The National Association for the Advancement of Colored People (NAACP) of North Carolina filed a federal lawsuit Monday that accuses the state Board of Elections of illegally purging the names of thousands of black residents from voter rolls.
The civil rights group is trying to stop several county boards of elections in North Carolina from canceling the registrations of thousands of people about a week before Election Day, while fighting to reinstate eligible voters who have been affected.
“We’re taking this emergency step to make sure not a single voters’ voice is unlawfully taken away,” William Barber II, the president of the North Carolina NAACP, said in a statement. “This is our Selma and we will not back down and allow this suppression to continue.”
The NAACP says election boards have been pulling people from voter rolls after receiving challenges from individuals in the final weeks before the election. Those challenges, the NAACP said, mostly stem from a single piece of "undeliverable mail" that they claim was filed to election boards by a “coordinated campaign” of people with Republican ties.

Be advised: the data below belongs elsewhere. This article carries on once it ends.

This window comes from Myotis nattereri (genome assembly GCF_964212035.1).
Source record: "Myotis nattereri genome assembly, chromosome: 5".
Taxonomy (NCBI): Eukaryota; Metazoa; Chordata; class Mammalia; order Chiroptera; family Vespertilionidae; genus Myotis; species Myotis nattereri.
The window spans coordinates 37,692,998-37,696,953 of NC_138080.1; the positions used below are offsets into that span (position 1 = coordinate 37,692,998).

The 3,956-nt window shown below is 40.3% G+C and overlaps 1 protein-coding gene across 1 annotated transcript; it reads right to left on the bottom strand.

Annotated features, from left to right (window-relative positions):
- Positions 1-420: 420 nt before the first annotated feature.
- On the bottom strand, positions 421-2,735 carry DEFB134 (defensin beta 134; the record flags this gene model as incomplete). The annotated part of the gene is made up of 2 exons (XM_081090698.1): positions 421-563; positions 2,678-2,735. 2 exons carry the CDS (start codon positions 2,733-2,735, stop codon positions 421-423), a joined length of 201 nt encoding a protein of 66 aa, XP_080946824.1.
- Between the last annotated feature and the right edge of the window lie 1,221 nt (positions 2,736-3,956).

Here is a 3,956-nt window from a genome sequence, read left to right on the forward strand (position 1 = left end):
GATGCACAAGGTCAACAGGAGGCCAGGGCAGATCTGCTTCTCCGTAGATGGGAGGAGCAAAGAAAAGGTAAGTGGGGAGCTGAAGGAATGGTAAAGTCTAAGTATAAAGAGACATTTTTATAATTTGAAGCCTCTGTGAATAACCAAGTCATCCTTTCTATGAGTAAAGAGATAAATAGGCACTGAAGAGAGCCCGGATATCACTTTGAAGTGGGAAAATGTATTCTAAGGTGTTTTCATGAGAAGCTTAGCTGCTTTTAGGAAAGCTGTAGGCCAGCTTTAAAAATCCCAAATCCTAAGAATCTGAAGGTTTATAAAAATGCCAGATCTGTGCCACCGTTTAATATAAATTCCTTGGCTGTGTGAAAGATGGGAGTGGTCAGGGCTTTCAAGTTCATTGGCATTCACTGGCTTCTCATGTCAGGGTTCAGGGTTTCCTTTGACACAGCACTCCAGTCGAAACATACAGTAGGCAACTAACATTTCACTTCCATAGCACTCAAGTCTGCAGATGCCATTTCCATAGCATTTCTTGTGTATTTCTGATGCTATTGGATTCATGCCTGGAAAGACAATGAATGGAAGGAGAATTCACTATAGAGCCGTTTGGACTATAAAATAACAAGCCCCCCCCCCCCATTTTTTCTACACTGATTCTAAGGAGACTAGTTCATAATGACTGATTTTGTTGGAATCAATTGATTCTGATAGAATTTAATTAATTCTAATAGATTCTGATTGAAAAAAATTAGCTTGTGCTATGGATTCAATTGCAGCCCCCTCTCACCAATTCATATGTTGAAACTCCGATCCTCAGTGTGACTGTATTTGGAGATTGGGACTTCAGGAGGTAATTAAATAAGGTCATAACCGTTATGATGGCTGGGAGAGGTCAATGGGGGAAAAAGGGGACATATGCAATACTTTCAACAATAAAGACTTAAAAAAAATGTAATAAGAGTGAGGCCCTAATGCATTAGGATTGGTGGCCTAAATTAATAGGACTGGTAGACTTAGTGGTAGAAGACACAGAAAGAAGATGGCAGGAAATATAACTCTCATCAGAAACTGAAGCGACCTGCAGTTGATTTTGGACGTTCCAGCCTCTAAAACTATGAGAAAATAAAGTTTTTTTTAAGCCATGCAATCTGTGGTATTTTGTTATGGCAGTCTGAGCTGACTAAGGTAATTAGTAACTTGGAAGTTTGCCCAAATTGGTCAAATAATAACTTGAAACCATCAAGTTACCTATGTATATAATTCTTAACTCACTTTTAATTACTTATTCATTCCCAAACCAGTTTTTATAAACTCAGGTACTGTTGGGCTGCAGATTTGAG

“The voter purges have a long history of being racially-motivated and terribly inaccurate,” NAACP attorney Penda Hair said. “It’s a timeworn GOP strategy to suppress the black vote that is being recycled in the run-up to Election Day.”
The North Carolina Board of Elections said in a statement that the voter challenges were filed by "private citizens" and not elections officials. "Our independent agency administers state and federal election laws," it said. "The statutes at issue are decades old and are common across the country and widely regarded as compatible with the National Voter Registration Act. If the plaintiffs are right, then most states are wrong.”